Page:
So, perhaps the next best topic to explore is the relation between automotive culture, overconsumption, and the dissipation of compact / sustainable cities. One good primer, aimed at the casual reader, is "Suburban Nation: The Rise of Sprawl and the Decline of the American Dream" by Duany, Plater-Zyberk, and Speck. It, more cleanly than anything else I've yet read, bridges the mental gap between thinking about 'driven' culture and thinking about sustainable cities. Which is a start.
I don't know if everyone agrees the climate debate is over. President Bush just cut funding for the Environmental Protection Agency and the US has refused to participate in France's call for a world environmental monitor.
It is refreshing to read a dialogue of the like-minded. I fear that the emphatic conclusions of the IPCC won't be enough to put an end to the foot-dragging. The risk appears to be that this new sense of urgency will dissipate into a million committees studying the problem. Here in Canada, at least, the political parties are being led almost entirely by their voters, in many cases to positions they'd never have thought they'd end up. So even the pessimists among us have to acknowledge that if ever there was a time to lead by example through individual choices, it is now.
Even though,I am coming from a layman's point of veiw,I thought maybe the hard thinkers can reiterate to those who can reach the masses.One point I'd like to make is the changing of money from the hands of the people who are tied to oil based revenues,to those who are growing in the fields of alternate energy sources.From a traveling sales man to a President of any country, I beleive fact based information has got to get to the people first.In a system of checks and balances always seperate the two.In this new fight to save our planet,there must come new checks and balances.Dont call the River boat to help you with your gambling problem.I look at this way,Our dependance on oil is like a living mass,with its tenticles running deep.So all of it has to be given the same consideration, where it came from and how to get rid of it.It's not that hard to understand why the United States has yet to sign the Kyoto Protocol.We need management from the top down.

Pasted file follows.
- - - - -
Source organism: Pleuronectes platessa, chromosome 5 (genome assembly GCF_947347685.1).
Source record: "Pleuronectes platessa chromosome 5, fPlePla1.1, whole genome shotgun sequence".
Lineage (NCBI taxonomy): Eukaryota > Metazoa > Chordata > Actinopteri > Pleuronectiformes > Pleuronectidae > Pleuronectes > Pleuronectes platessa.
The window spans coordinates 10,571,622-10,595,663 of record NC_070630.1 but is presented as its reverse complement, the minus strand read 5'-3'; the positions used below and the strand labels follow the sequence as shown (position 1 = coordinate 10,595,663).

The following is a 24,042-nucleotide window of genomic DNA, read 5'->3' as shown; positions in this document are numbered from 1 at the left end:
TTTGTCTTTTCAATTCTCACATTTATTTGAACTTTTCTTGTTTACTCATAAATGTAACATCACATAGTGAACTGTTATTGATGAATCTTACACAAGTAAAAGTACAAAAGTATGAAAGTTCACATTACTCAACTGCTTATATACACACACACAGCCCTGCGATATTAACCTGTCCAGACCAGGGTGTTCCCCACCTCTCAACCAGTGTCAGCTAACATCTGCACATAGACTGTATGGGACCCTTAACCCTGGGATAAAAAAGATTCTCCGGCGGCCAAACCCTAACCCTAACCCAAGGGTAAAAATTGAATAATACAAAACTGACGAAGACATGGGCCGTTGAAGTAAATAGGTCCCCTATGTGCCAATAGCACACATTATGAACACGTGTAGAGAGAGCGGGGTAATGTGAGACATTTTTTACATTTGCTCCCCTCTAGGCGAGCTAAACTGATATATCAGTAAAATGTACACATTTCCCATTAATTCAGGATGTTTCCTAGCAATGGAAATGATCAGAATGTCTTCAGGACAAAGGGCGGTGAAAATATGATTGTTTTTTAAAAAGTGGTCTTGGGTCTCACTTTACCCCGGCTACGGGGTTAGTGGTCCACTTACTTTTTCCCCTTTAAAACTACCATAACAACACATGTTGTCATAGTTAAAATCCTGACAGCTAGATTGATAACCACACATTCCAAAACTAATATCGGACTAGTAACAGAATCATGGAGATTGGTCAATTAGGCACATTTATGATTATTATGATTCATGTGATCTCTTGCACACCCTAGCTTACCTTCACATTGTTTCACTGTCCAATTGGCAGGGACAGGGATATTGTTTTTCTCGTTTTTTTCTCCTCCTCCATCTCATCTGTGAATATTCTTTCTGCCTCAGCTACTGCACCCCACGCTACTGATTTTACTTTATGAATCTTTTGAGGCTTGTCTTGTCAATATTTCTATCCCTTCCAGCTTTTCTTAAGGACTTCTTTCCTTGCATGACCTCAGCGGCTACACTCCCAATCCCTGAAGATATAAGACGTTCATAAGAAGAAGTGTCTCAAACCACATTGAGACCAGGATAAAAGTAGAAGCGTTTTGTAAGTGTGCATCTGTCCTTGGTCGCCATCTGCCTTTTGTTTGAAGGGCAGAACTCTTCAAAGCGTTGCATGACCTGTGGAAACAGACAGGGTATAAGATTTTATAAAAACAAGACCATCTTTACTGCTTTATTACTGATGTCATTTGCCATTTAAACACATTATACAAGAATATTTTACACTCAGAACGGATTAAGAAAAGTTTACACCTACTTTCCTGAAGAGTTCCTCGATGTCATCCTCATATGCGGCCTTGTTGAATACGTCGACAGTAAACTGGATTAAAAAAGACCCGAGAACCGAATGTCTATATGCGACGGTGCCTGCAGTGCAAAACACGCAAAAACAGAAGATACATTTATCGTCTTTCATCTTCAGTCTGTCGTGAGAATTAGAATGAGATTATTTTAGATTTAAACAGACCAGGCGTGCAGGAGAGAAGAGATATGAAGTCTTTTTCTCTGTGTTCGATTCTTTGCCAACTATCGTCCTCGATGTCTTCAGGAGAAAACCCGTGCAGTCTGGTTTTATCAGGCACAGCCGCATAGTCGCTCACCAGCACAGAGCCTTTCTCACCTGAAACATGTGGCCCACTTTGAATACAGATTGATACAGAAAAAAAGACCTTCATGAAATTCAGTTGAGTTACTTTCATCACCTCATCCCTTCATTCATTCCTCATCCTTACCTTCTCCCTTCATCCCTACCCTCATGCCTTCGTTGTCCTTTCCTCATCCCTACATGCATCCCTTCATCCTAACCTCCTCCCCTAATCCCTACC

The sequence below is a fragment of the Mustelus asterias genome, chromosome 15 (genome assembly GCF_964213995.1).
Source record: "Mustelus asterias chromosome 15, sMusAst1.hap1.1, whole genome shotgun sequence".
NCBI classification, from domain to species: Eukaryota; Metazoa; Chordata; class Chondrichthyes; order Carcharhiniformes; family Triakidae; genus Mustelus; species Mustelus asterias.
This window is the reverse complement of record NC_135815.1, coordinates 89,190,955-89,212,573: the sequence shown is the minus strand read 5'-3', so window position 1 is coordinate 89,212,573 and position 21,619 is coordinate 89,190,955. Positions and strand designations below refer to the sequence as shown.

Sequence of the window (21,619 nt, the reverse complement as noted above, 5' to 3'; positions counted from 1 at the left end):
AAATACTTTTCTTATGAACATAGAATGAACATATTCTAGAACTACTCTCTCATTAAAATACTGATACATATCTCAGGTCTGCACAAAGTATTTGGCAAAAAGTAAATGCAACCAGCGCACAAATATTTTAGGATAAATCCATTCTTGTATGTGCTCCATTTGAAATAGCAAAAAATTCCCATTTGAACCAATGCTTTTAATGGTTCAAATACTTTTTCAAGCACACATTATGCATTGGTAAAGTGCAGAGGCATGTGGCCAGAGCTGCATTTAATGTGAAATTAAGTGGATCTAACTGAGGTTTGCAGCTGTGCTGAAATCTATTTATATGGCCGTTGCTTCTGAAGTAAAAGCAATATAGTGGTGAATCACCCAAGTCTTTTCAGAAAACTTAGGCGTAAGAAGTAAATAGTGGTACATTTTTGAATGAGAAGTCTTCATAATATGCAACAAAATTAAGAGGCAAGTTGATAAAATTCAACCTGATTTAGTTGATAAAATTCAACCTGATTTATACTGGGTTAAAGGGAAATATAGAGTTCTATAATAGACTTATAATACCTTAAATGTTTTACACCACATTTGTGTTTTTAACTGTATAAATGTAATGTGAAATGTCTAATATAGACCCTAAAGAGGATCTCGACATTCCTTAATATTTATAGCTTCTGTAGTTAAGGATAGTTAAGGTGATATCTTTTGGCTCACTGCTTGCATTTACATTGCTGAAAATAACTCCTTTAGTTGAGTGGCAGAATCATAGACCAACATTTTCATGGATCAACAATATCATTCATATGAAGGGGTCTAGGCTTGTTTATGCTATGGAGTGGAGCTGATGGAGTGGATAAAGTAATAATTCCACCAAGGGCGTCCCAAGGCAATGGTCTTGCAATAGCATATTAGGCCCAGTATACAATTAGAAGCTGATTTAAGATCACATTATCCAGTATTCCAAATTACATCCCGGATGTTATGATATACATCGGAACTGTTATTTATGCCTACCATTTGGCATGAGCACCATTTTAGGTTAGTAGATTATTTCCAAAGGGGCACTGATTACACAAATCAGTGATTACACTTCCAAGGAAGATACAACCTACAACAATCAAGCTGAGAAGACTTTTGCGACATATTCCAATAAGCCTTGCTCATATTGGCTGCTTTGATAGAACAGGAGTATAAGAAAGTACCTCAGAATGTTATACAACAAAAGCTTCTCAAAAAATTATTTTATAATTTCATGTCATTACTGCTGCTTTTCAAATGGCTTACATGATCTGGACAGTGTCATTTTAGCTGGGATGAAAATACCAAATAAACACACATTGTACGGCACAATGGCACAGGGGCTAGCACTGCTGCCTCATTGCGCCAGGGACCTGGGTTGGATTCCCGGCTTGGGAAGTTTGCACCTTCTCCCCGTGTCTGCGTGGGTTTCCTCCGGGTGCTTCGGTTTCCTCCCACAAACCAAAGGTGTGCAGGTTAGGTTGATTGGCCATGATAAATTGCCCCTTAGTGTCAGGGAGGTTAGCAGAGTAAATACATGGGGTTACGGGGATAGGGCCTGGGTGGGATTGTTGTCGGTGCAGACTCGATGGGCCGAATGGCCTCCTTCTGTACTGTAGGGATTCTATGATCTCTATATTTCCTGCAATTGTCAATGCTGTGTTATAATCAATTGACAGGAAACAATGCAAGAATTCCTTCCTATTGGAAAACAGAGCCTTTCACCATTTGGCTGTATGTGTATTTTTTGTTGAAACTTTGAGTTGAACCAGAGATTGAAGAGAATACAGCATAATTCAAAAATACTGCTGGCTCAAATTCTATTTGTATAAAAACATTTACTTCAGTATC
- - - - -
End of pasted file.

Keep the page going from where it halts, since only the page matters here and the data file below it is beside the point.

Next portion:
thankyou for this generally well reasoned overview of our position.
On one point I'd differ, being that of the need for a climate neutral society, and eventually a climate resorative one.
Neutrality is surely not our goal; we are highly partisan with regard to a stable climate.
Moreover, climate neutrality would be teiously difficult to monitor, given the swathe of consequences of any normal supply chain,
and we have to curtail opportunities for greenwash if we are to raise the credibility of taking positive action.
Therefore I'd urge that the language used should be reconsidered.
Personally I'm working (as a hill farmer in Wales) for a climate benign society.
Elizabeth; a good point (about the debate not necessarily being over). My sense is that the debate may be over, but the willful blindness to causal connection between factors is not. I doubt that the current administration would posit any connection between Global Climate Change and other environmental factors by choice.
But as time passes, and events grow extreme, those who exercise willful blindness will appear more and more irresponsible; it will simply become an impossible stance to take. Bruce Sterling's recent essay is a reminder in this regard.